Bill Ellzey

FOLK DEMONSTRATOR                                                                   HOUMA, LA

WOODEN CANES & STAFFS
With family roots on a small farm which straddles the line between Natchitoches and Sabine Parishes near Marthaville, LA, Bill Ellzey has been collecting and fashioning wooden canes and staffs most of his adult life.  Many of those he has displayed and sold at crafts fairs over some 30 years were harvested from the woods on that farm or other family property nearby.
"I find saplings and limbs with interesting shapes, twists, knots, roots, bark or branches, then cut, trim and in come cases peel them before storing them indoors to cure."  Almost any tree variety can be turned into a cane.
The stock of raw canes build up until he finds the time to cut or grind away unwanted features.  He then smooths and varnishes what remains for marketing.
Since he now lives in Houma, some 250 miles from the family farm, expeditions to find raw canes there are occasional, usually coinciding with visits to Natchitochess and Sabine Parish relatives.  Other sources of raw materials include trimmings from trees in his own yard in Houma, or those of friends and neighbors, or from specimens found during vacation trips.
Most of the vegetation from which he coaxes walking sticks would be considered worthless trash by anyone without an "eye" for the features to look for.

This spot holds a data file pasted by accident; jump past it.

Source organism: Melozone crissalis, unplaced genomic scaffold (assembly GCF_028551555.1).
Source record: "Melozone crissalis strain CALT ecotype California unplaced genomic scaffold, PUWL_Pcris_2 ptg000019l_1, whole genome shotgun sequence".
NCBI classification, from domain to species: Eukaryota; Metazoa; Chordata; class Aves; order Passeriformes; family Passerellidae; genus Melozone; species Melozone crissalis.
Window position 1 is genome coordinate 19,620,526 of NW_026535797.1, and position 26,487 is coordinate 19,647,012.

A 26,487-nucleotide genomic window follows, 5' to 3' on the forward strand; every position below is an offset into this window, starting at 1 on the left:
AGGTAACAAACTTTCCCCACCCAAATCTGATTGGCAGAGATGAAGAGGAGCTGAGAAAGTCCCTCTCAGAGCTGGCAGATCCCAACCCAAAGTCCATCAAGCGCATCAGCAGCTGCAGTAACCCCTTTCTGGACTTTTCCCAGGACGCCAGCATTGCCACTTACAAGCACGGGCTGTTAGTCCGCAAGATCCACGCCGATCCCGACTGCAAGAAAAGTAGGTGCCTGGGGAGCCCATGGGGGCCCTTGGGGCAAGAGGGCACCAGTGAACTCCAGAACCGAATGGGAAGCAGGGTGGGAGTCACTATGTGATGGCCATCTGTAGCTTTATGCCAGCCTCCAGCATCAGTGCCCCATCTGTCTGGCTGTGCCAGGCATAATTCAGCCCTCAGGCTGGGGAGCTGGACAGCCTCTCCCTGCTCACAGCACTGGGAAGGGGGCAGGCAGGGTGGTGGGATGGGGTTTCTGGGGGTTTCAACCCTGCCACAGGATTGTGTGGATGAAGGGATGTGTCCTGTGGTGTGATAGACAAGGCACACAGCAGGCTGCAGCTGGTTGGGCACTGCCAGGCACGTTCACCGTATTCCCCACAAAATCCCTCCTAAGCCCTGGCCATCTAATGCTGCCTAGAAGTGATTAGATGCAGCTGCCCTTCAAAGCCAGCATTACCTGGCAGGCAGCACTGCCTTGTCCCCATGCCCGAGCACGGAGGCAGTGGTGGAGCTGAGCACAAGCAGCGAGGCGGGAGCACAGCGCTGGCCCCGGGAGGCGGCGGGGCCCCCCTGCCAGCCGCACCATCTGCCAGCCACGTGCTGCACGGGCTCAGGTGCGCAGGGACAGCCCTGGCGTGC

Ellzey insists that he does not "carve" canes and staffs.  "I find them and remove branches, leaves, knots or bark to accentuate the existing features that make them interesting or useful."  The spiral twists are the product of the competition between a sapling and a native vine, both trying to grow toward a promising patch of sunlight.  Handles often result from the lucky natural placement of branches or roots.  Some promising cane shafts with no root or limb to serve as a natural handle can be fitted with a substitute handle fashioned from another limb, harvested separately.
The final surface is achieved by sanding, then varnishing the item, often with several repetitions until suitably smooth and shiny.
Generations of rural Louisianans have found their own special canes in essentially the same fashion, either out of necessity for aid in walking; or as security from bothersome dogs or other critters; or just because some feature in the wood itself caught the eye.